Countrywide has seen mass infusions of cash over the last month and announced layoffs of 13,000 workers. They sold $11.2 billion of loans to an investor group and $2 billion in convertible stock to Bank America. This week they are back in the market looking for another bailout. It was reported that Countrywide is working with Goldman Sachs to find another buyer similar to the Bank America bailout. Reportedly JP Morgan, Citigroup and several hedge funds have expressed interest and a deal could be announced later this month. Countrywide shares fell to $16.86 and under the $17 convertible price negotiated by Bank America. On Monday we saw that two major investors had bailed on CFC and cut their stakes considerably. AllianceBerstein LP owned 63.8 million shares on July 31st, 10.7% of CFC. They had cut their stake to 23.8 million shares in August. Barclay's cut its 48.6 million share stake in half to 24.4 million shares. There were some buyers sneaking in under the Bank American cover. Legg Mason said it boosted its stake to 53.4 million shares from 50.2 million. LMM LLC raised its stake to 4.5 million shares. With Bank America having a "matching offer" provision there is not likely to be an entire buyout of CFC but there are definitely some bottom fishers out there who would take a piece of the risk if they got favorable terms. Because Countrywide has come back to the equity markets so quickly it suggests they are in worse trouble than the street thought just a couple weeks ago. We could easily see some additional layoffs in the near future. Countrywide is not going under but they could be in major trouble requiring a larger multibank bailout. Countrywide services $1.4 trillion in mortgages and that equates to 19% of all securitizations. That servicing produces a solid income stream and first look at any new borrowing from those same customers. If you have a mortgage with CFC and want to move to a new home the majority of customers would call CFC for a new loan. This servicing business plus the giant loan origination arm has great value for someone like Bank America or another major bank. The biggest problem facing CFC is the margin calls on defaulting loans. As every defaulted loan is put back to CFC they have to come up with the cash and in the present market they can't immediately resell those defaulted loans. After the market closed CFC issued a statement saying, they don't comment on market rumors and reiterated its earlier statement regarding cash and liquidity needs, "The Company has already taken decisive steps to address funding challenges." For us that translates into "please quit selling our stock."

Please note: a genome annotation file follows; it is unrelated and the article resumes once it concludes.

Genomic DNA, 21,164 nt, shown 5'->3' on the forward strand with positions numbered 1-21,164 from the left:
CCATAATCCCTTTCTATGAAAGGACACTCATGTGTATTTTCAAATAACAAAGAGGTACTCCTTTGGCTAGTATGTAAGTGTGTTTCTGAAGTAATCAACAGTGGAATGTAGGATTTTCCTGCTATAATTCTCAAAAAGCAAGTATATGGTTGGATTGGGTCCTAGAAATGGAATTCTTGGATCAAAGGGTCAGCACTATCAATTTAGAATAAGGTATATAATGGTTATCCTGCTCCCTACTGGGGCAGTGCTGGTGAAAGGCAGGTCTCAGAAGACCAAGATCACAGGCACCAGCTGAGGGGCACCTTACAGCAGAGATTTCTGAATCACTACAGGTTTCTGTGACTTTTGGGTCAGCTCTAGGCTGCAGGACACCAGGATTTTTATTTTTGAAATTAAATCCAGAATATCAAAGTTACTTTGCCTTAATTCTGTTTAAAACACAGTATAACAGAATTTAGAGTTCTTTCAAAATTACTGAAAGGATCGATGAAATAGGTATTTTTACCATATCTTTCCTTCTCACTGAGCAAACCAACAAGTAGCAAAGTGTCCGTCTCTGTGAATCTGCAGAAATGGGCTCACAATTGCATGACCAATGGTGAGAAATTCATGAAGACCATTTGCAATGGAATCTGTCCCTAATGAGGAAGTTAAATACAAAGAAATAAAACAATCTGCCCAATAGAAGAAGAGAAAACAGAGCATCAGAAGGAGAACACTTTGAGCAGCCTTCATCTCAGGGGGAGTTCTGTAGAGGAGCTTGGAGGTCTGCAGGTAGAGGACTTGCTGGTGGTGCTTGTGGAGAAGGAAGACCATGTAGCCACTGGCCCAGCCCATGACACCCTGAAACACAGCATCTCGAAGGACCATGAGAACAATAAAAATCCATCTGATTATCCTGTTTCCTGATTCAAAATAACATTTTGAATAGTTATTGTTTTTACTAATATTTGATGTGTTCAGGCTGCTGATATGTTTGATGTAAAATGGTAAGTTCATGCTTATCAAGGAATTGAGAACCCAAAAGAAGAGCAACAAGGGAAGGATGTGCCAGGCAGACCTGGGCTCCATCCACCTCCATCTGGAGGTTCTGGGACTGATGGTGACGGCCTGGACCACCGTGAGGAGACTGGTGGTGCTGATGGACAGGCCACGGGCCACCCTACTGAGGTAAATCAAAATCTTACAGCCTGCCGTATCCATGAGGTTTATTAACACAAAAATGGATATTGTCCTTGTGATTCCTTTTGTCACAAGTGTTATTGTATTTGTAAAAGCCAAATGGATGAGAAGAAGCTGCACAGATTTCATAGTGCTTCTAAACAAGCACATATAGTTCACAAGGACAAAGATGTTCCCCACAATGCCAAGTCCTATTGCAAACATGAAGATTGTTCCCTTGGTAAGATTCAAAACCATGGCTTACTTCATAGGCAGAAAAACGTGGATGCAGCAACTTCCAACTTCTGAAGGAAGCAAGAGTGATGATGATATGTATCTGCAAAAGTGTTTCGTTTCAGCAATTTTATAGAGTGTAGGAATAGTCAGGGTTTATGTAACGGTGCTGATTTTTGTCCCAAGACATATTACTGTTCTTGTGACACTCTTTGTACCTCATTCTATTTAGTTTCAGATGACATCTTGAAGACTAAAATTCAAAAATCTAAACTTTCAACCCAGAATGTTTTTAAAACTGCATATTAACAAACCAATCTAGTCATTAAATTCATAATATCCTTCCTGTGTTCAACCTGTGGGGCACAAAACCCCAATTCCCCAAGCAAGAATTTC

Countrywide Chart - Daily
The economic news is not all bad, as we have seen from several individual companies this week. Intel (INTC) raised its top line revenue estimates by $200 million and said its profit margins would be at the high end of estimates at 52%.
Home Depot (HD) revised its estimates higher saying earnings per share were only going to decline 7-9% for fiscal 2007 rather than the 12-15% previously forecast. Much of that came from the 290 million share buyback last month. If you reduce your outstanding shares by -15% then your earnings per share will rise. It was a positive press release if you only read the headlines.
Western Digital (WDC) raised their estimates to between 61 and 65 cents on revenue up to $1.65 billion. Prior estimates had been for 43-47 cents. This revision on stronger than expected sales followed Seagate's upgraded guidance last week.
Surprisingly on a blowout day in the markets Apple (AAPL) lost -1.22 even though a Piper Jaffray survey of Apple and AT&T stores showed iPhone sales were soaring. Reportedly the price cut on the 8GB model spiked sales by +300% or roughly an additional 27,000 phones per day since the announcement. The analyst said the spike clearly represented a surge that is not sustainable but estimated sales would level out at a 50% increase. Despite the media whipping Apple took when they announced the price cut I think it was the right move. It is not really about the price today. It is about grabbing market share. There are dozens of smart phones coming out from all the major manufacturers. Apple knows an iPhone buyer today will be more likely to buy a newer iPhone 2yrs from now once they hook them on the features. IPhones are not the best bang for the buck in terms of features and performance but they do have a lot of sex appeal for young and old buyers alike. Apple is being forced to compete against the new generations of smart phones and they are handicapped by the slow AT&T network and very few available applications compared to some other open architecture phones. I hear you cannot even change the battery yourself and have to take the phone to the store. That kills the idea of having spare batteries for long trips. All of these problems are starting to weigh on Apple now that the initial buzz has died.